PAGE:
Also weighing in around 11 pounds, the birds are in a similar weight class as the drones they’re sent to destroy and clocking in at a top air speed of 50 miles per hour, with the capability of spotting its target from over a mile away, the eagles are deft hunters.
To protect the eagles from drone blades and any explosive device that might be attached the them, the French military designed mittens of leather and Kevlar, an anti-blast material, to protect the bird’s talons.
A golden eagle carries a flying drone away during a military training exercise at Mont-de-Marsan French Air Force base, Southwestern France, February 10, 2017. REUTERS/Regis Duvignau – RTX30HNX
“I love these birds,” Machoukow told Agence France-Presse. “I don’t want to send them to their death.”
The birds are first taught to attack in a straight line before graduating to diving from heights. Soon they’ll be patrolling the skies over the Pyrenees Mountains in southern France and could possibly be deployed at airports and special events, such as political summits and soccer tournaments.
While an initial progress report on the eagles’ capabilities is due in June, French officials say that the results are promising and the French air force already expects four more eagles to join the fleet at Mont-de-Marsan by the summer.
It was originally bought for $1,000 in 1912 (almost 93,000 in today’s money) but has now gone under the hammer for $4,705,500, making it the most expensive Rolls- Royce ever sold at auction.
Unique: This 100-year-old Silver Ghost Rolls Royce has sold for a world-record price of 5 million after a furious bidding war at Bonhams.
Through the roof: The lengthy auction saw two enthusiasts dueling for the pristine car as the bidding went up in increments of 100,000, smashing past the 2 million estimate.
What it lacks in gadgetry, the British-made classic more than compensates for with an extraordinary level of luxury that leaves its modern-day counterparts looking a little unsophisticated.
Its gleaming interior fittings are made of silver and ivory, while the door panels are embroidered silk, with brocade tassels attached to silk window shades for privacy.
THE PASSENGER FOOT REST HIDES A FULL PICNIC SET FOR FOUR, A CHINA TEA SERVICE, COMPLETE WITH AN ALCOHOL-FUELED BURNER AND KETTLE TO HEAT THE WATER, AND A SET OF SIX DECANTERS – THREE IN STERLING SILVER AND THREE IN LEATHER-WRAPPED GLASS.
The sale took place at the Goodwood Festival of Speed in West Sussex on Friday. Auctioneers had expected it to sell for around 2 million and were astonished when the bidding between two rival collectors topped 4 million. James Knight, from Bonhams auctioneers, said: ˜There were three bidders, then one of them dropped out at 2.3 million and we thought it would end there.
Travelling in style: The design chosen by its original owner echoed the luxurious ‘ Pullman ‘ Railway carriages pioneered by American George Pullman.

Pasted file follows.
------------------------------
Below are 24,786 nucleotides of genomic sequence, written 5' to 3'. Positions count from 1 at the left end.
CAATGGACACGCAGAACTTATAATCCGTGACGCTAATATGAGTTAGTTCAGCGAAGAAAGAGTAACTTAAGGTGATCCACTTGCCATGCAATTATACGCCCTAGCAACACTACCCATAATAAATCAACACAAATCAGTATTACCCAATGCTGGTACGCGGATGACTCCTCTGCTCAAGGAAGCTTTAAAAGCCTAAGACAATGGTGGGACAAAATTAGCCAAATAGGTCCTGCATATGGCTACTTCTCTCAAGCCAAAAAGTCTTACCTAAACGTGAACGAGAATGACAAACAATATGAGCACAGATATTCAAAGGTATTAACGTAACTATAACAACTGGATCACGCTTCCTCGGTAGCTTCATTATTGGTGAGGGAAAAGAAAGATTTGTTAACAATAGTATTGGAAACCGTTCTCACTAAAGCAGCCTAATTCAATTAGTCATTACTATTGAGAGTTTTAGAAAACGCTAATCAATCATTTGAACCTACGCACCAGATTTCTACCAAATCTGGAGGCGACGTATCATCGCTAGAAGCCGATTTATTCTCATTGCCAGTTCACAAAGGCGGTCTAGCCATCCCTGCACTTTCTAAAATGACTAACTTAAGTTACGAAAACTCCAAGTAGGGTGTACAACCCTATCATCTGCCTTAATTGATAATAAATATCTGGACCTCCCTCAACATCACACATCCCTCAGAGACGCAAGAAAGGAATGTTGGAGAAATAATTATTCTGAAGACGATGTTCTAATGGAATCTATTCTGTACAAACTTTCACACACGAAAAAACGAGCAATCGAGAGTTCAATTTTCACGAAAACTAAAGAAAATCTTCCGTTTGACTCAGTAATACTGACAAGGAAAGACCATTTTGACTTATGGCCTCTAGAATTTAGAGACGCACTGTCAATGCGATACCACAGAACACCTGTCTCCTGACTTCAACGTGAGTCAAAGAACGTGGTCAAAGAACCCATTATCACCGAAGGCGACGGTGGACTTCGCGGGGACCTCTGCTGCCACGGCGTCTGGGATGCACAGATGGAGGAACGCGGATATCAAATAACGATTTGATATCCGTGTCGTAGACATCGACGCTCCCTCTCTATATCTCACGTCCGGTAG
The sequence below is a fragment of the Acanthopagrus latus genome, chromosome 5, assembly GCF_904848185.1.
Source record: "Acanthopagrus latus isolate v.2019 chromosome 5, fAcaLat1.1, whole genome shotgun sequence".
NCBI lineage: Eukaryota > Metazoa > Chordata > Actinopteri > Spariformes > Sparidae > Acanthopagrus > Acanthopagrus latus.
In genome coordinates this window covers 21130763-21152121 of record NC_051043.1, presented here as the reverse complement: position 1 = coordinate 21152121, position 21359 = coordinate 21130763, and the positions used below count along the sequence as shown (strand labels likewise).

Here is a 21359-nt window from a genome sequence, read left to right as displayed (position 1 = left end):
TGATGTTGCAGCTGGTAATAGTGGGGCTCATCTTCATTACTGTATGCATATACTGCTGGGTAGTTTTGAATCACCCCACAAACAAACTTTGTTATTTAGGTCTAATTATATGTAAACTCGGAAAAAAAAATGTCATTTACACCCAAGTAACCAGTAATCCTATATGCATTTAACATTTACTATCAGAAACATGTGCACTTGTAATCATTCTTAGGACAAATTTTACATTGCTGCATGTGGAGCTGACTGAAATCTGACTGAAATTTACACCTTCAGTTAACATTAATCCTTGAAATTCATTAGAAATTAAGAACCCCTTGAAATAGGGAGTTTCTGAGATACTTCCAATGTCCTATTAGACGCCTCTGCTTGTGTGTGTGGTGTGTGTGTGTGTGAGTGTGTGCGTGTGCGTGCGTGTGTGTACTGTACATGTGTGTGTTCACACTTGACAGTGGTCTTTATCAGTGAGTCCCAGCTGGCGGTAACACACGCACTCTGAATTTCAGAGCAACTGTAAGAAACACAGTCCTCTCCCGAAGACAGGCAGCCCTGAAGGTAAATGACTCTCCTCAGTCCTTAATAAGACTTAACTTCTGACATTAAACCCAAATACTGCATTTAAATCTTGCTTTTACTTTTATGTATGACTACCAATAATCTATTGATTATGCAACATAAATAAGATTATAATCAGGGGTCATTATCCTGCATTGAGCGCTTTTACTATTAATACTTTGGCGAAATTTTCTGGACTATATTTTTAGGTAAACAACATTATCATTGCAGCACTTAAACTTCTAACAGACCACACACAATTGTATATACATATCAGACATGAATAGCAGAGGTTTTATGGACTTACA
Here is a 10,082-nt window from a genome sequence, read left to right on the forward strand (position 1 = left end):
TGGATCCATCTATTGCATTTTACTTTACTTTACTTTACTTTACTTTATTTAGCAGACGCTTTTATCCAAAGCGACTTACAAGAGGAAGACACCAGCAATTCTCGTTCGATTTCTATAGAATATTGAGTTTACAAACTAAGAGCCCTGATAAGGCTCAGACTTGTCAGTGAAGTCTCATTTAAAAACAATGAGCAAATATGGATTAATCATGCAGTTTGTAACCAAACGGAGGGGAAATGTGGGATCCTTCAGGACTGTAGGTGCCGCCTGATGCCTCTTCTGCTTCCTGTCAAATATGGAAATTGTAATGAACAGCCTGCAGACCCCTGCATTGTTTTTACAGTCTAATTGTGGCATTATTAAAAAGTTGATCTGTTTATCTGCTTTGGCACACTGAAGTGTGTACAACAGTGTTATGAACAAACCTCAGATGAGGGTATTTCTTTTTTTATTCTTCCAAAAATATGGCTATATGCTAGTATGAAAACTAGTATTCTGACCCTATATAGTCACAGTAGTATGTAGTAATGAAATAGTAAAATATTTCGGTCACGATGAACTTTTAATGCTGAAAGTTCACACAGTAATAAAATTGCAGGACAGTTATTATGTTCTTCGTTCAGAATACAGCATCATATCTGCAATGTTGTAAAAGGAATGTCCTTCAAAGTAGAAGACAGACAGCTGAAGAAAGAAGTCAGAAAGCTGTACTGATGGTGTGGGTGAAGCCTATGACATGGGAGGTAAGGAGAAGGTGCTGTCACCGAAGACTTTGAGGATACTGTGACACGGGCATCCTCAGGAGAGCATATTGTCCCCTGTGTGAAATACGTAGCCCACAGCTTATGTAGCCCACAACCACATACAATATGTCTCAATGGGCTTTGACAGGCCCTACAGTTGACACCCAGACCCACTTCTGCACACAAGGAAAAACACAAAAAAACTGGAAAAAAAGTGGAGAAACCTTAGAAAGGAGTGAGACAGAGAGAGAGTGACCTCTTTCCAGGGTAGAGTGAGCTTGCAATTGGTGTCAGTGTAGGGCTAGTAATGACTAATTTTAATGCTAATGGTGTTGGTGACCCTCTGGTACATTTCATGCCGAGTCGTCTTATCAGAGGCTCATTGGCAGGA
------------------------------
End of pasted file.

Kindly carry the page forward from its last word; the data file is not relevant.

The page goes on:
Luxurious: The elegant passenger compartment (left) complete with 29 beveled glass windows and (right) the stylish steering wheel.
˜But then another bidder entered and the bidders were duelling. It went up in increments of 50,000, and then 100,000, and then back down to 50,000.
˜It went on and on and on and was the longest car sale I have ever witnessed. It was pure theatre. Everyone was very respectful but when the price reached a milestone, like 3 million, there was an intake of breath.
˜The bidders were duelling and when the hammer came down there was spontaneous applause. ˜It was fitting because the car is celebrating her centenary.
The car was commissioned by Rolls Royce connoisseur John M. Stephens, who also bought the first Silver Ghost the luxury car-maker produced in 1906. The body was built by former royal carriage-maker Barker’s of Mayfair , which had previously built coaches for King George III and Queen Victoria.
Standing the test of time: The 7.3-litre, six-cylinder engine is still purring smoothly and is capable of doing around 15 miles to the gallon.
Mark of history: A plaque bearing the vehicle’s chassis number of 1907.
Touch of class: The original owner employed the services of the best coach-making company, Barker and Co. Ltd, to do the bodywork.
Classic designs: One of the car’s brake lights. The Rolls- Royce still had its headlights, carriage lights, rear lights and inflatable tyres when it went up for sale.
The car even had an early speedometer – an important addition given that a 20 mph speed limit was introduced in 1912.Unlike most car enthusiasts of his time, Mr. Stephens, from Croydon, South London, asked the makers not to include a glass division window between the driver and the passengers as he wanted to drive it himself rather than rely on a chauffeur.
The car’s distinctive cream and green design echoed the luxury ˜Pullman Railway carriages of the time, and it was known as a Double Pullman Limousine.
But it was nicknamed ˜the Corgi Silver Ghost in the 1960s after the toy-maker based its Silver Ghost toy car on this model.
Mr. Stephens’s car is believed to be the only one of its kind to survive with its full interior and bodywork, as many Rolls Royces from the era were converted into ambulances during the First World War.
This fascinating documentary is by courtesy of National Geographic